Why the Ministry of the Environment cares about the body scrub you use

What does your body scrub have to do with the Ministry of the Environment? It has a lot to do with it. Exfoliating the skin of the face and body, if you don’t choose the right products, can be an extremely polluting activity. Many scrubs contain plastic microbeads that end up in our drainage systems and pollute our waterways and oceans.

What are microspheres?

This problem has been discussed for several years, and there is an International Campaign against microplastic ingredients in cosmetics, , supported by 92 NGOs from 38 different countries. In many beauty products, particularly scrubs and toothpaste, there are microbeads, which are tiny plastic particles. These microbeads are usually smaller than a millimeter and are also used to increase the exfoliating power of the product. The problem is that these tiny beads, with rinsing, end up in the water and, due to their very small size, escape purification systems and end up directly in our seas and rivers. They are eaten by fish and other animals and also pollute the water we drink. They are made of polyethylene or polypropylene (i.e., plastic substances), and it takes decades for them to degrade. If we consider that the estimate of plastics that end up in the sea is 12 million tons per year, the seriousness of the problem is clear.

Microspheres banned with some difficulty

Given the seriousness of the problem, the direction that many governments are taking is to ban the use of microplastics in cosmetics, thanks to the commitment of various environmental organizations, including Greenpeace. In the United States, microplastics in personal hygiene products are already banned this year. In Italy, a draft law provides for the ban from January 1, 2020. In Europe, France has passed its Biodiversity Law, which will ban products with microplastics from January 1, 2018. The UK has also approved the ban from January 2018. However, the issue is not so simple, as an article in the Daily Mail tells how various “cosmetic giants” are trying to downplay the english ban by not including certain categories of products.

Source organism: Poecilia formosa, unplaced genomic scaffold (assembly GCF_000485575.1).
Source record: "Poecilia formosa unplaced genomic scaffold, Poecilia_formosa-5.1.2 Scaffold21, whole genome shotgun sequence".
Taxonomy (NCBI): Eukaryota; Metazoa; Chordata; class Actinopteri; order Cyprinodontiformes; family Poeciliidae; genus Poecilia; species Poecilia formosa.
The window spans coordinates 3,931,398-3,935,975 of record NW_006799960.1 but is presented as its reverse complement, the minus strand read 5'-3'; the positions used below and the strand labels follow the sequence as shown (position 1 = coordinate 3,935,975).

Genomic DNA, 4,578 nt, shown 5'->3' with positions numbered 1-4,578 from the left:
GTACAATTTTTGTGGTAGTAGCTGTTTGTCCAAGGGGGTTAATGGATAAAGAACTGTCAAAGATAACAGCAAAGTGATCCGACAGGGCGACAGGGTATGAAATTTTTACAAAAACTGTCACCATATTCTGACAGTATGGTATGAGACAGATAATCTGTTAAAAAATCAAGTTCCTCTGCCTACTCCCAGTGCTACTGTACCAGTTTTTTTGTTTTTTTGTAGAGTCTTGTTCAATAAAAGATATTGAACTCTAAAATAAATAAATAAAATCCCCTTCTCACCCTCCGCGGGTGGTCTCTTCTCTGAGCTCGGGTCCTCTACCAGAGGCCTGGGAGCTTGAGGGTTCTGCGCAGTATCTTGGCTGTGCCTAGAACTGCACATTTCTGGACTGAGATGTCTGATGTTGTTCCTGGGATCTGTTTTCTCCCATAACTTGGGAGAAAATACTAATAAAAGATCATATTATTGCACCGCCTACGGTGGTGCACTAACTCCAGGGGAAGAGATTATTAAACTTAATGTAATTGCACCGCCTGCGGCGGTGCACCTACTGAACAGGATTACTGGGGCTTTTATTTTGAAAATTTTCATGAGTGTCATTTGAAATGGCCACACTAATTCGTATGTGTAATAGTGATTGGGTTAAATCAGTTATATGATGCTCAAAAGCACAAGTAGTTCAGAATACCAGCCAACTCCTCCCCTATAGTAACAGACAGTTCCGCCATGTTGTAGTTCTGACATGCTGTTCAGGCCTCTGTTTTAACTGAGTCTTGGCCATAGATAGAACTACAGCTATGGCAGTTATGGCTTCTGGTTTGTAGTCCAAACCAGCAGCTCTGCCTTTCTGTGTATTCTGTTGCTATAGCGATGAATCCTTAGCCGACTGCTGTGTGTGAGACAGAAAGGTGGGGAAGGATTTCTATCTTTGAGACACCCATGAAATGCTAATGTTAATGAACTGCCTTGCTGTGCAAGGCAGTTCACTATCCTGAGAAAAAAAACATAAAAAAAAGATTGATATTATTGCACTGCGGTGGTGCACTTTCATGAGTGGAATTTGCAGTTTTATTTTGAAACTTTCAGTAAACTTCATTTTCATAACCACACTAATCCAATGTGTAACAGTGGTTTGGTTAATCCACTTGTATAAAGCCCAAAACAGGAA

So, which scrub should you choose?

But let’s return to our body scrub and try to understand if, for the sake of the environment, we should give it up.

It is important to remove dead cells and have softer and cleaner skin. But it is important that this beauty treatment is done in respect of the environment in which we live. This is possible by choosing the right products. The goal is not to make the usual list of good and bad. There are companies with a green vocation, more attentive to certain issues. Others have some products in their range without microplastics and others that contain them. Other companies have taken note of the problem and have committed to removing these components by a certain date. Finally, there are companies that ignore the issue. The heart of the matter concerns us. If we use products containing microplastics in our home bathroom, we promote this rather invasive form of pollution, and we are somehow responsible for it. So, we have no choice but to choose. But how?

The Good Scrub List

We don’t always have the tools to make informed choices. A list of products without microplastics can be found on the website of the NGO Fauna and Flora International. The International Campaign Against Microbeads in Cosmetics also provides a little help on their website. At this address, you can find a list of products curated and sorted by country. A list of products broken down by country can be found at this address. Peek through the various green files broken down by country to find out which of the many products listed have passed the tests

I did it myself and was delighted to find that the two body scrubs I use are on the green list. They are the Rituals The Ritual of Sakura Body Scrub and The Body Shop Body Scrub, Dead Sea Salt.

No, I’m not a virtuous person. I have to confess that it’s purely a stroke of luck. However, from now on, when I purchase a product, I will try to be careful that it does not contain microplastics. I don’t want my child and my grandchildren (if I ever have any), in the not too distant future, to be submerged in plastic just because I want my skin to be a little smoother today.

The various bans put in place by different countries highlight the fact that the campaign against microbeads has borne fruit. It confirms that those who buy with their choices can make a difference. So, be careful of those products that contain Polyethylene/Polythene (PE); Polypropylene (PP); Polyethylene terephthalate (PET); Polymethyl methacrylate (PMMA), Nylon in their INCI. In other words, microplastics.

MCVERI

Giornalista, blogger e video editor. Dopo aver vissuto in Italia e Germania, da qualche anno si è trasferita in Svizzera, a Ginevra. Nel 2015 fonda LipstickPost dove scrive di bellezza, viaggi, alimentazione e lifestyle.

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